Los Angeles

Walter Sickert, Felix-Edmond Vallotton and Paul Signac

Long Beach Museum of Art

Three painters who attained maturity during the post-Impressionist period, emerging to prominence in the 1880s and 1890s, into an era of new styles and theories. Caught in an esthetic kaleidoscope, their major achievements stemmed from seeking freedom from old subject matter and exploration of the new scientific knowledge by experimenting in color and line with an increased emphasis on the incorporation of color with form.

A prolific writer, witty conversationalist and depictor of the vulgar, the Englishman Walter Sickert (1860–1942), chose only the most common and sensual situations for his subjects; lower class London music hall scenes comprised of men and women in attitudes of dalliance, intrigue or ennui. Thus, he was instrumental in freeing British art from the restrictions imposed by Victorian subject matter. As a pupil of Whistler, he learned at an early age to master the technique of etching. He was also one of the first to recognize the potential greatness of Whistler whose Arrangement in Black and Grey Sickert took to France for exhibition at the Salon of 1883. There he fell under the influence of the Impressionists, especially Degas whose theatrical themes he admired. His technical virtuosity cannot be denied, but many of Sickert’s works seem slight and unresolved when compared with those of Whistler.

Swiss painter and graphic artist Felix-Edmond Vallotton (1865–1925), like Sickert, gave new value to man’s everyday activities. His commentaries were composed with a boldness of form and contrast in black and white virtually unprecedented in the 19th-century woodcut—which heretofore had been restricted to only finely rendered reproductions. Although Vallotton owed much of his style to the influence of Japanese woodcuts and to the compositions of Aubrey Beardsley, he was most intrigued with the works of Paul Gauguin under whose personal influence his methods of expression developed. However, in contrast to Gauguin’s and Beardsley’s techniques, Vallotton never sought unusual textures by cutting or exposing the grain of wood. His prints are sheer black and white drama, never static, and often juxtaposed with such skill that the content appears to be rushing from paper into space. It is from the innovations of Vallotton, Gauguin and Munch that the esthetics of the modern language of woodcut developed.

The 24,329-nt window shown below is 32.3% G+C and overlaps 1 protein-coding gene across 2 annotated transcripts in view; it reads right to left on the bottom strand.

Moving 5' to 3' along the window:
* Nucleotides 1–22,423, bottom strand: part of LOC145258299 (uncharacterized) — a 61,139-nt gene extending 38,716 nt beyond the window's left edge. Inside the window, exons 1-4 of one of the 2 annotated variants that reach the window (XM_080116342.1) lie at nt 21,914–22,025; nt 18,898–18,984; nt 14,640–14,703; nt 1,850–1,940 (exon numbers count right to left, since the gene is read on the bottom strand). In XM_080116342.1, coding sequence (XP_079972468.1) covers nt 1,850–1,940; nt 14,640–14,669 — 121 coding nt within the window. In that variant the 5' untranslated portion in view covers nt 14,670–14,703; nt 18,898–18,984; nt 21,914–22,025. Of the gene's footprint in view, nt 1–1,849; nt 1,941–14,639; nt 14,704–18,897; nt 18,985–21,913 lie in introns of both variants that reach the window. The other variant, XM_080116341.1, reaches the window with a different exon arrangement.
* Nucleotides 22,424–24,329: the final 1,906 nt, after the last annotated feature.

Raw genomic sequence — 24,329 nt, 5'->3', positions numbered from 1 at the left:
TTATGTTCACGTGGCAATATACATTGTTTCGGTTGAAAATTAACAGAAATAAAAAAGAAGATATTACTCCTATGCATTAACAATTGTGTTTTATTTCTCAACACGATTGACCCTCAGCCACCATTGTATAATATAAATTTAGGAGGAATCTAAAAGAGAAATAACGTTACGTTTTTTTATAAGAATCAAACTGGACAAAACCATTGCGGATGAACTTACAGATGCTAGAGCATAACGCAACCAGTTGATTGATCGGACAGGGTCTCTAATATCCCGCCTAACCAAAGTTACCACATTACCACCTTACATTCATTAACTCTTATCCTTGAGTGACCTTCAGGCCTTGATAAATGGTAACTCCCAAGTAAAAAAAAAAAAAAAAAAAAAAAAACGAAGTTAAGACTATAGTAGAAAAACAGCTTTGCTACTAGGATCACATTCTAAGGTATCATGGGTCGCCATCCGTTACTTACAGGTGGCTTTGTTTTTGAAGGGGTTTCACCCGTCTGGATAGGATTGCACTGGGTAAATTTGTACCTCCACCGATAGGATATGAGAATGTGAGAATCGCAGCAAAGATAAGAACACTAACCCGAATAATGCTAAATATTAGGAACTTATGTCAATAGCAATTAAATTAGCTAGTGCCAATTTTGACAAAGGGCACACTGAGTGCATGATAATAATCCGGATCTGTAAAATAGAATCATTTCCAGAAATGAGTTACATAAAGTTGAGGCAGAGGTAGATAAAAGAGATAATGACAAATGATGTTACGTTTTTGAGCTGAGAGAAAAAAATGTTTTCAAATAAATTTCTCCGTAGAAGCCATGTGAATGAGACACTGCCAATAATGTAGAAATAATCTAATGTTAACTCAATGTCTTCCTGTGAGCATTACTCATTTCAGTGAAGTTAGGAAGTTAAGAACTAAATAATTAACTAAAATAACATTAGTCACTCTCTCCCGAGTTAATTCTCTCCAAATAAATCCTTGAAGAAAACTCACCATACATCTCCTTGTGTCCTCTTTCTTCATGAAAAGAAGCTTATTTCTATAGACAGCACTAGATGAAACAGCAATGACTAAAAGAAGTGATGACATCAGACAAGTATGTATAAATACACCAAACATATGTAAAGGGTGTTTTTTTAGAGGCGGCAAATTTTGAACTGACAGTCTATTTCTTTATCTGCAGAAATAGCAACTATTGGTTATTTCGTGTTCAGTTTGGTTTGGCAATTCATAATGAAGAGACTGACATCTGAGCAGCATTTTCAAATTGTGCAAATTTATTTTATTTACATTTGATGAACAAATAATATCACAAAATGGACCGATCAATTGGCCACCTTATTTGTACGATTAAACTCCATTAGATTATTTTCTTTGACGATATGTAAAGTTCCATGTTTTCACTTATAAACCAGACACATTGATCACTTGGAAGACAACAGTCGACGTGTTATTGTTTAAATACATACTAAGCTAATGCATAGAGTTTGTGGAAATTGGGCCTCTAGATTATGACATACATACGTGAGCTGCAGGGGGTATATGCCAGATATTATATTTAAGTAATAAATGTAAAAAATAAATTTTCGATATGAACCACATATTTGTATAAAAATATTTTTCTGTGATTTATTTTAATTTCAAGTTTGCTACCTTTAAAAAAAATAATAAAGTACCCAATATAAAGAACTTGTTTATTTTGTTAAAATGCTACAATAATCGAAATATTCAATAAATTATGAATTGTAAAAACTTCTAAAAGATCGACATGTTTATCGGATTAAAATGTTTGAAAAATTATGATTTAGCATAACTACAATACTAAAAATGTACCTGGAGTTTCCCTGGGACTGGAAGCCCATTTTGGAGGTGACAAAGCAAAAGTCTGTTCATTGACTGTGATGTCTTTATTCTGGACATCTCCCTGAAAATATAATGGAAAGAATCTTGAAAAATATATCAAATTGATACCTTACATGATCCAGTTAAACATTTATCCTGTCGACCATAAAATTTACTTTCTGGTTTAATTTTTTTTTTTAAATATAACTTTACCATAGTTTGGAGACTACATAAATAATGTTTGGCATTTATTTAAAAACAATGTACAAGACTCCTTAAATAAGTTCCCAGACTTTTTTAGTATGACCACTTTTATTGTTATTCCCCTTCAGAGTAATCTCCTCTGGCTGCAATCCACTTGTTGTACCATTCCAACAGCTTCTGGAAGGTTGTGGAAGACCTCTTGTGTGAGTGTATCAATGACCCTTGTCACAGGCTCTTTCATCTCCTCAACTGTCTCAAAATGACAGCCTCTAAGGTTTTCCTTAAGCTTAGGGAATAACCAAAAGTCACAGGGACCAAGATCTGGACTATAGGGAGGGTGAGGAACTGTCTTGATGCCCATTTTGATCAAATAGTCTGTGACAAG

The French artist Paul Signac (1863–1935), was instrumental, with Henri de Toulouse-Lautrec, in the revival of color lithography in France during the 1890s. He is better known for his lyrical canvases that stemmed from his interest in Impressionism and Pointillism; unlike Sickert and Vallotton who were prolific printmakers, Signac left only twenty examples of his graphic work. A unique stylist, Signac’s lithographs are pastel in tone but show a sparkling interplay of color reminiscent of the confetti-dot approach of Pointillism.

Betje Howell